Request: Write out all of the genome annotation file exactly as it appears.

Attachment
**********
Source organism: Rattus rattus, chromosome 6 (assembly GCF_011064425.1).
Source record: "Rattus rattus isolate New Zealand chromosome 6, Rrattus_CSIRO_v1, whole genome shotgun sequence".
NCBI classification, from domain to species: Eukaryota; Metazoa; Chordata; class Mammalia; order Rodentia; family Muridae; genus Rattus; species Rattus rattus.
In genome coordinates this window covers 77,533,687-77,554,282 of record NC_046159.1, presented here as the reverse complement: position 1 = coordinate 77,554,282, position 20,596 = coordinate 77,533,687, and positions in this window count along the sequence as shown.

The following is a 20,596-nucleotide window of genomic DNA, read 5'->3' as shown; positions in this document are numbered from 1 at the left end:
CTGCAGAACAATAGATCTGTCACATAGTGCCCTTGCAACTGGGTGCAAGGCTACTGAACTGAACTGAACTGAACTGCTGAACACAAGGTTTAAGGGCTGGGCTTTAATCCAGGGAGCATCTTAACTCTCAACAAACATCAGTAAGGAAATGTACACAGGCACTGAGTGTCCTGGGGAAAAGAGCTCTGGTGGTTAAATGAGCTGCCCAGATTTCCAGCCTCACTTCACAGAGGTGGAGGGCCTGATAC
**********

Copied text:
Source organism: Rattus rattus, chromosome 6 (assembly GCF_011064425.1).
Source record: "Rattus rattus isolate New Zealand chromosome 6, Rrattus_CSIRO_v1, whole genome shotgun sequence".
NCBI classification, from domain to species: Eukaryota; Metazoa; Chordata; class Mammalia; order Rodentia; family Muridae; genus Rattus; species Rattus rattus.
In genome coordinates this window covers 77,533,687-77,554,282 of record NC_046159.1, presented here as the reverse complement: position 1 = coordinate 77,554,282, position 20,596 = coordinate 77,533,687, and positions in this window count along the sequence as shown.

The following is a 20,596-nucleotide window of genomic DNA, read 5'->3' as shown; positions in this document are numbered from 1 at the left end:
CTGCAGAACAATAGATCTGTCACATAGTGCCCTTGCAACTGGGTGCAAGGCTACTGAACTGAACTGAACTGAACTGCTGAACACAAGGTTTAAGGGCTGGGCTTTAATCCAGGGAGCATCTTAACTCTCAACAAACATCAGTAAGGAAATGTACACAGGCACTGAGTGTCCTGGGGAAAAGAGCTCTGGTGGTTAAATGAGCTGCCCAGATTTCCAGCCTCACTTCACAGAGGTGGAGGGCCTGATAC